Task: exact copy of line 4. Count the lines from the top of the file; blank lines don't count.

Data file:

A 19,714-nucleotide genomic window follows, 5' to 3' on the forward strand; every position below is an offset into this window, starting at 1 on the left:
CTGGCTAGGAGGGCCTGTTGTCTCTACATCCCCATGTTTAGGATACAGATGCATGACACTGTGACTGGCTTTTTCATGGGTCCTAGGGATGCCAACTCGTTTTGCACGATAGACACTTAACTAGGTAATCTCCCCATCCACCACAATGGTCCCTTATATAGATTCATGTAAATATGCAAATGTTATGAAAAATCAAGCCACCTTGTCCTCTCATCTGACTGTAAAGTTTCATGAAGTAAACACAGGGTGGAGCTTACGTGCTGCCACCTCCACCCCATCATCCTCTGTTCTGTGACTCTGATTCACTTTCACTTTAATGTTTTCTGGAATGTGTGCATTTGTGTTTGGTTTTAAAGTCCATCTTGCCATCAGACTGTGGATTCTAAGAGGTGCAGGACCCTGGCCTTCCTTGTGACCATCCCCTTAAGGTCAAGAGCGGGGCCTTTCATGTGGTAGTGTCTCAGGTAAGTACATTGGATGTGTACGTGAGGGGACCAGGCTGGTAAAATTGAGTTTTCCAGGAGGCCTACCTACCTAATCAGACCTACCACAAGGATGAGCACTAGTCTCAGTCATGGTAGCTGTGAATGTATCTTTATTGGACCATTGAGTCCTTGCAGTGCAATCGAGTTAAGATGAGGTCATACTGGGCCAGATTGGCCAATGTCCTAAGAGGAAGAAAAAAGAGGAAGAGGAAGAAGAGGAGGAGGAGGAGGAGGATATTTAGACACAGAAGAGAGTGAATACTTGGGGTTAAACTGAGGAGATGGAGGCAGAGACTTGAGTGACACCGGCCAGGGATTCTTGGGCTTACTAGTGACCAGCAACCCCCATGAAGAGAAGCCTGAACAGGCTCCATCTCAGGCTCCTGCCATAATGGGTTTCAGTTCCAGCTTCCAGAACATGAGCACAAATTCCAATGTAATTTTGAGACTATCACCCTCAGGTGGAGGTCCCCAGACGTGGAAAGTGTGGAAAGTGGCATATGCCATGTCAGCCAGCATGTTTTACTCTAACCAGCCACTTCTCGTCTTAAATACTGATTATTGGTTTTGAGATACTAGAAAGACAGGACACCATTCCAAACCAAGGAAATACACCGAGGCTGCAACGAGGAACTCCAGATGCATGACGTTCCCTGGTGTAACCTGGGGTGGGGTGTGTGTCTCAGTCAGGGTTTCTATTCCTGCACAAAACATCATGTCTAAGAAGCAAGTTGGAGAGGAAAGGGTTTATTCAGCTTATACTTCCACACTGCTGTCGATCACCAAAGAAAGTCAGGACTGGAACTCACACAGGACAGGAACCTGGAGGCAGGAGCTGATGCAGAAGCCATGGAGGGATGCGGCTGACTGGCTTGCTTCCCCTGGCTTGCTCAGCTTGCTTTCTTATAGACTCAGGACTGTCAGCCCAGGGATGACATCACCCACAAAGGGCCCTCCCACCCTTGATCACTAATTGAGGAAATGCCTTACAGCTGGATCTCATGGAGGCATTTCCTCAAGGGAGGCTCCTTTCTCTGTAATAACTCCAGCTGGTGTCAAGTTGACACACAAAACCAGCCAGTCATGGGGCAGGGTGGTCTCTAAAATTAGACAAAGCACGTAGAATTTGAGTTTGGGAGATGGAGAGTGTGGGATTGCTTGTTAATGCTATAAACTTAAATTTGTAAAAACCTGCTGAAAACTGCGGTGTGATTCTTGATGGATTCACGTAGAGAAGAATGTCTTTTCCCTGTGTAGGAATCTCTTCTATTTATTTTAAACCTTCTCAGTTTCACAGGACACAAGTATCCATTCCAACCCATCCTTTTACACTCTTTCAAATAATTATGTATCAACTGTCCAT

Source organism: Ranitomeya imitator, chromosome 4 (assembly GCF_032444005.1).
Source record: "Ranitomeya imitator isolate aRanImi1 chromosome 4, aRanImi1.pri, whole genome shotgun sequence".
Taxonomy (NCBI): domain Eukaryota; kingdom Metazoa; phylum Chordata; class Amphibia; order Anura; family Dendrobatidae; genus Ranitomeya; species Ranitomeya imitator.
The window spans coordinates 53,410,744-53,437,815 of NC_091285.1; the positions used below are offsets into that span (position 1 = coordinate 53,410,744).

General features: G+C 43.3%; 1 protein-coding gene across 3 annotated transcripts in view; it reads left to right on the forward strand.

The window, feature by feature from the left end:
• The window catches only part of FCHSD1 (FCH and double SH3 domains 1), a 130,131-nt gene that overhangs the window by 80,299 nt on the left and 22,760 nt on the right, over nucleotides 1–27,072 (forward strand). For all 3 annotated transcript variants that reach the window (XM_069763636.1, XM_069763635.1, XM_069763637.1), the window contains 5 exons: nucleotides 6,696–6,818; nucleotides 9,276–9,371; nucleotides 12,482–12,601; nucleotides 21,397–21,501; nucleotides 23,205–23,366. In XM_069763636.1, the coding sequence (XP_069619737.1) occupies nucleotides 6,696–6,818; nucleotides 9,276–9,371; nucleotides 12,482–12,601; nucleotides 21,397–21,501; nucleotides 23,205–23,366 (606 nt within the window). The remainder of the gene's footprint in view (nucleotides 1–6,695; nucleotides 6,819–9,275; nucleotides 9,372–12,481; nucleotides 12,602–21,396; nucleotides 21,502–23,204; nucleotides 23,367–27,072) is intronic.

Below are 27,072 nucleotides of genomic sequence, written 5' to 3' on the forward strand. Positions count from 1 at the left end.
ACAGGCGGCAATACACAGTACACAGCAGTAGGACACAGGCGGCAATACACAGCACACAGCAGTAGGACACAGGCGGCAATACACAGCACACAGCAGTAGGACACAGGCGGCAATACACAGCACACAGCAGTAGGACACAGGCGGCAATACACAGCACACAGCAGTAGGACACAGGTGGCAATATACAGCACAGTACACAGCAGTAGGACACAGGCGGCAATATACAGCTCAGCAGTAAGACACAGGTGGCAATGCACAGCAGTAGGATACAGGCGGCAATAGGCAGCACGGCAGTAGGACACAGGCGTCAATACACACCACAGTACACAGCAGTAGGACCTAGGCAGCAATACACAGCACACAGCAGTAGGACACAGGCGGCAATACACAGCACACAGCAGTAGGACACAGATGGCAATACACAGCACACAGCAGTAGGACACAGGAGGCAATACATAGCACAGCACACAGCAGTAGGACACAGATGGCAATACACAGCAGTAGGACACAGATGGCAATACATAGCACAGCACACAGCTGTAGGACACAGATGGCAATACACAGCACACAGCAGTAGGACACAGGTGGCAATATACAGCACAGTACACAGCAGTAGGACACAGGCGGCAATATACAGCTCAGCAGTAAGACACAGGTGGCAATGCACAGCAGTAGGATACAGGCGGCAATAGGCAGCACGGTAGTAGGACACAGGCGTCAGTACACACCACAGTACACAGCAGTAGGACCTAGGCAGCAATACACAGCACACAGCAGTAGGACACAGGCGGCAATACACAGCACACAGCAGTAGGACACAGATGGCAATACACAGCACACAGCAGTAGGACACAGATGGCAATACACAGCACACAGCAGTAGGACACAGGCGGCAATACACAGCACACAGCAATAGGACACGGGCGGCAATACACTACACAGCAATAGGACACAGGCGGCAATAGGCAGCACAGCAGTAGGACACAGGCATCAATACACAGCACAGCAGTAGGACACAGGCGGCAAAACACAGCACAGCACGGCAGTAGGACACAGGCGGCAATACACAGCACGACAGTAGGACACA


Source record: "Ranitomeya imitator isolate aRanImi1 chromosome 4, aRanImi1.pri, whole genome shotgun sequence".